And as much as I’ve enjoyed every second of thegrooves thus far, it was really that first hour that captured me most…

my new favourite track

The Hour of the Drive & the Dream

 

As that first hour progresses out of the ‘The Tunnel’ and into Jazz upon Samba upon sounds from foreign isles into Soul-flavoured and Hip-Hop-kissing rhythms, the soundtrack to a nippy drive around night-lighted, rain-droplet obscured suburban roads and mini-roundabouts, windows down and with volume up to the thresholds of distortion territory, (though never straying over the line) my mind raced through dreams of dad-dancing the basement of Plastic People into oblivion, surrounded by gleeful party-goers in vibrant wears. As I drive past ambling pedestrians and poke a dancing finger of rejoice at them through my open window of blasting rhythms I imagine myself in the assumed smokers’ area of Plastic People, smoking a cigar with no air of education, just obscenity in the good times. As I nip by other vehicles, stalled at junctions and give them a good old; “Yes, absolute bangers!”, I’m thinking of rolling semi-secret joints in clear-sight of everyone, safe in the security that a mad pan-flute’s kicking off somewhere inside and that everyone fakking loves it! I’m not just driving to a friends house, I’m buying chilled Caipirinhas and Mojitos at the bar, loving the curly straw, as opposed to usual adventures in refilling a crumpled plastic bottle with luke-warm water from awkward toilet sinks. I’m dancing with cocktails in hand and new life in my feet, new friends to meet and new music to hear. I’m loving it.

And so, I implore that, if you are a person of eclectic tastes, or someone always hunting for new sounds, a soul of world music or a person that wants to be educated in the origins of the electronic musics of today – If you are a fan of good clubbing culture, a fan of those who chase their dreams, a fan of musical innovation or a fan of staple, recognised hubs of fantasticness – if you’re a Four Tet or Floating Points head, if you were once a Plastic People attendee, at the very least, give the first hour of this historical moment in clubbing history an honorary listen. How could you possibly not?

The answer is that you can’t… You have to.

You have to be enticed by the mysterious ‘Mangueira’ in As Sublimes’ ‘Mangueira é Cancáo’… I mean just listen to those choral female backing singers, what and or who is ‘Mangueira’?? I’d like to think that he’s a Peruvian drug baron that bags all of the gallies across Columbia and Brazil and the local lords of the powder fucking hate it… “Manguuueeiraa-aaaa…”. Though it’s probably a term of phrase or something completely different. However that’s no excuse to skip on this chance to be lifted into a ridiculous dance of joy by the painfully fantastic ‘Marianne S’en Va-T-Au Moulin’ by Lee Gagnon, probably the happiest instrumental that you’ll ever come across and one that’s trumpetty parps of goodness inspire dancing with index fingers pointed, arms locamoting, eyes closed and body hunched forward with sprightly old Spring in your steps. And then there’s the need to be electrified by the red-hot sass of Patti Jo’s ‘hip to the lip’ vocals in ‘Make Me Believe In You‘…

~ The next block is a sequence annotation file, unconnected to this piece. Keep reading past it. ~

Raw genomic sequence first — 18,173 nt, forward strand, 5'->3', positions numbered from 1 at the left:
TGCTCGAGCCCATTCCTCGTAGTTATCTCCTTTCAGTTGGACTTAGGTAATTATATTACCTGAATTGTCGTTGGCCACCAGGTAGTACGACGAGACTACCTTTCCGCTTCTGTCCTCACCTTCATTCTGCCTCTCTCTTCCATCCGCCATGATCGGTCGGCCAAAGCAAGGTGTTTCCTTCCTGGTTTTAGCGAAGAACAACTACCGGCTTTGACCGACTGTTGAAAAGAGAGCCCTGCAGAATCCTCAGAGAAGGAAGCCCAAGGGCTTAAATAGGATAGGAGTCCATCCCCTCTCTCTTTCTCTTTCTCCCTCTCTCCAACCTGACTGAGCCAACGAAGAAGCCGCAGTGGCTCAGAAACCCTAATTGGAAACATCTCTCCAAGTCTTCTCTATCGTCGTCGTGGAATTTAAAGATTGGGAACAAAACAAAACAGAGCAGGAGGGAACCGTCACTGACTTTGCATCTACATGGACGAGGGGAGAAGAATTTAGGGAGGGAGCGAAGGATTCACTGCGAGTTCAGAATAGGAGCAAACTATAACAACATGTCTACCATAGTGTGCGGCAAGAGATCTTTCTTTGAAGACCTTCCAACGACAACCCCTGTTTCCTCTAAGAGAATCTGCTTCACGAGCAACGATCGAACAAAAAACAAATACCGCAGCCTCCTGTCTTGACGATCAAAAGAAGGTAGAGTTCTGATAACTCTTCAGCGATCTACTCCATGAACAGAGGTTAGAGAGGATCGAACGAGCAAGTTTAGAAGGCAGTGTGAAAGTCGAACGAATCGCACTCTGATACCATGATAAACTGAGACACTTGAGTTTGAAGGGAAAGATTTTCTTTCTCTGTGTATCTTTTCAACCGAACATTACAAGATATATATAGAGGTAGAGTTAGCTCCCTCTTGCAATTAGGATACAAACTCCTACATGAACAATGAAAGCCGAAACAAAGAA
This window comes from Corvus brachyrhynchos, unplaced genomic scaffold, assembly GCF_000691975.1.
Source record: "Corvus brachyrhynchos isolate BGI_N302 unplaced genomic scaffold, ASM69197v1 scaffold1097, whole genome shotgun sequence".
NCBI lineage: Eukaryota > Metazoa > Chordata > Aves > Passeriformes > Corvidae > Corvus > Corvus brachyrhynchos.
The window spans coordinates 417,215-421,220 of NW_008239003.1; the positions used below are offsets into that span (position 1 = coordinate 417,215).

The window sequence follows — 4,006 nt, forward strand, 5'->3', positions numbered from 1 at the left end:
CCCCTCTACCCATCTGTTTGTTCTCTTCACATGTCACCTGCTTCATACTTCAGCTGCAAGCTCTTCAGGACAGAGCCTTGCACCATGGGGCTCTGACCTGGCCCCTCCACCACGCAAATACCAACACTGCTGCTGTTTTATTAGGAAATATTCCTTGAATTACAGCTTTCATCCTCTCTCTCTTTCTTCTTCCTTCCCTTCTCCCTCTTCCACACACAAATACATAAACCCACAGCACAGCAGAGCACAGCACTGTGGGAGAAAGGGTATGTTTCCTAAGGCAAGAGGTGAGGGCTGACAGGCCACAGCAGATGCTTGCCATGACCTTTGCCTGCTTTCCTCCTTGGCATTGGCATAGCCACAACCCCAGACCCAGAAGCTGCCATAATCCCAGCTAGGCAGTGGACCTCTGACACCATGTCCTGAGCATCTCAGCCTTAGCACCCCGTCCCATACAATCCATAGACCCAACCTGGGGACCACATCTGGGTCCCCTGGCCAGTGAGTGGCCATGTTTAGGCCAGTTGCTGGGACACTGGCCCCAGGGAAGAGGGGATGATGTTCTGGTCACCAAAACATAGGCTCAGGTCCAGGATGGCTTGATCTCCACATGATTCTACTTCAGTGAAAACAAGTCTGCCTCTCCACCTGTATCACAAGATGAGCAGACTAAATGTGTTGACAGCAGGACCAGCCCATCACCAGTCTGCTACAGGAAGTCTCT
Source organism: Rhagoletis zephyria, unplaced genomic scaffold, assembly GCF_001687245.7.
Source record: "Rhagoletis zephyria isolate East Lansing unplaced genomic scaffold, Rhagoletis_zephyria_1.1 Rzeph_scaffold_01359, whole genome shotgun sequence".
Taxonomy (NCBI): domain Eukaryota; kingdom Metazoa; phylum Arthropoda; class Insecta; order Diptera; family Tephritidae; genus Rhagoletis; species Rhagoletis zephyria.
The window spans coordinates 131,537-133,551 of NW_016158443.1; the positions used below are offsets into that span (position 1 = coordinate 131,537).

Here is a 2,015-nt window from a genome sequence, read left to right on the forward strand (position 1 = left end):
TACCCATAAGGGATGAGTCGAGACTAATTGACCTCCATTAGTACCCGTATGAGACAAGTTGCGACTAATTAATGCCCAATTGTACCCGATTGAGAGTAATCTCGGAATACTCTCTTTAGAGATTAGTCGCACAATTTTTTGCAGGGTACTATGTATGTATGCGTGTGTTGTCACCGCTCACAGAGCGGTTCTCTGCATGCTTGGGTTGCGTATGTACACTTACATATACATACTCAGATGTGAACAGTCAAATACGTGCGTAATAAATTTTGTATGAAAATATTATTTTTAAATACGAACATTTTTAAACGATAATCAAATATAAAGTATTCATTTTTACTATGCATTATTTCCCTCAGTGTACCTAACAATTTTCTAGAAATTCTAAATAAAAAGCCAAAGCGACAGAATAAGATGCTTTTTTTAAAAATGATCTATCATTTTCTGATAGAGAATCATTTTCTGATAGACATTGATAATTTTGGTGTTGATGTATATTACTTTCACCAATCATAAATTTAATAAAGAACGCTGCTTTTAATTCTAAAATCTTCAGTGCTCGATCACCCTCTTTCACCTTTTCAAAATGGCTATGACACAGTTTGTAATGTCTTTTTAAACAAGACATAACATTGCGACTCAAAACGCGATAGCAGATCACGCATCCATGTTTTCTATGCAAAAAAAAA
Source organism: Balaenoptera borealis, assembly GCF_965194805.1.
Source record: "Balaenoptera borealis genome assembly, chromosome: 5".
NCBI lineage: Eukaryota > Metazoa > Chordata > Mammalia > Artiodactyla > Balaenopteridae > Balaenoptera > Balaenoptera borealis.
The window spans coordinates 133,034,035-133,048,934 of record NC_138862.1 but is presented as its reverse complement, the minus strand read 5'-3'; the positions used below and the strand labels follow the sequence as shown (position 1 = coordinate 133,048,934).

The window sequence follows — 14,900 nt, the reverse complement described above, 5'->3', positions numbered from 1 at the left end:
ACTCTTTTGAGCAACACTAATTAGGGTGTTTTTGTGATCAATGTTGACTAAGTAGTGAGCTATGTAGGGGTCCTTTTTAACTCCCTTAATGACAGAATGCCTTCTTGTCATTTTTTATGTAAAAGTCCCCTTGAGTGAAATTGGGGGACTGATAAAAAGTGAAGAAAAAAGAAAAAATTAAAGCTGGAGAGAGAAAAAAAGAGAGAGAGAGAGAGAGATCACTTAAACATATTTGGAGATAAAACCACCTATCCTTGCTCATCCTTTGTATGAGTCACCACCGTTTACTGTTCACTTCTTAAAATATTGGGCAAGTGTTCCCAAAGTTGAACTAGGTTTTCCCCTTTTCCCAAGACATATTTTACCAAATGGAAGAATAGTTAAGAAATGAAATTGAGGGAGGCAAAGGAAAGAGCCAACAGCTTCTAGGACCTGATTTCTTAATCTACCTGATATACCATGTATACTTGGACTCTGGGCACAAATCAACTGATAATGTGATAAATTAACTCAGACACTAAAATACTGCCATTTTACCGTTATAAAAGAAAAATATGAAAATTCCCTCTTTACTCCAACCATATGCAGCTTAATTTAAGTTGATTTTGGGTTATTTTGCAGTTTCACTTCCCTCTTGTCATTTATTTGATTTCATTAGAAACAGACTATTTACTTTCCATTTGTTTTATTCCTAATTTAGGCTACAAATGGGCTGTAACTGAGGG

The list of gold to be treated with goes on and if you’re ready, it’s as simple as clicking play on the embedded player of the mix, in all its six hours of splendour, below.

you can access a full list of the tracks titles, artists and times-of-play here

I salute Ade Fakile and all that he has achieved and I am sorry that the events management woman of your dreams has left – the consequent and apparently-soul-reason behind Plastic People’s closure – that there are not enough Ade’s and not enough of her to continue the legacy. I am additionally sorry in myself for never having been and only learning of its existence, truly, through its demise. However I am proud to, at least, write this article in celebration of what was surely one of the world’s greatest venues? To celebrate an incredible mix that I am still only half into exploration. To tip my hat off to someone that sought perfection in his audio set-up and through his perseverance built a globally sought treasure that set a landmark in the definition of true clubbing sound. Something that I know others will strive to achieve, something that has and will inspire for decades to come.

www.plasticpeople.co.uk

JOSH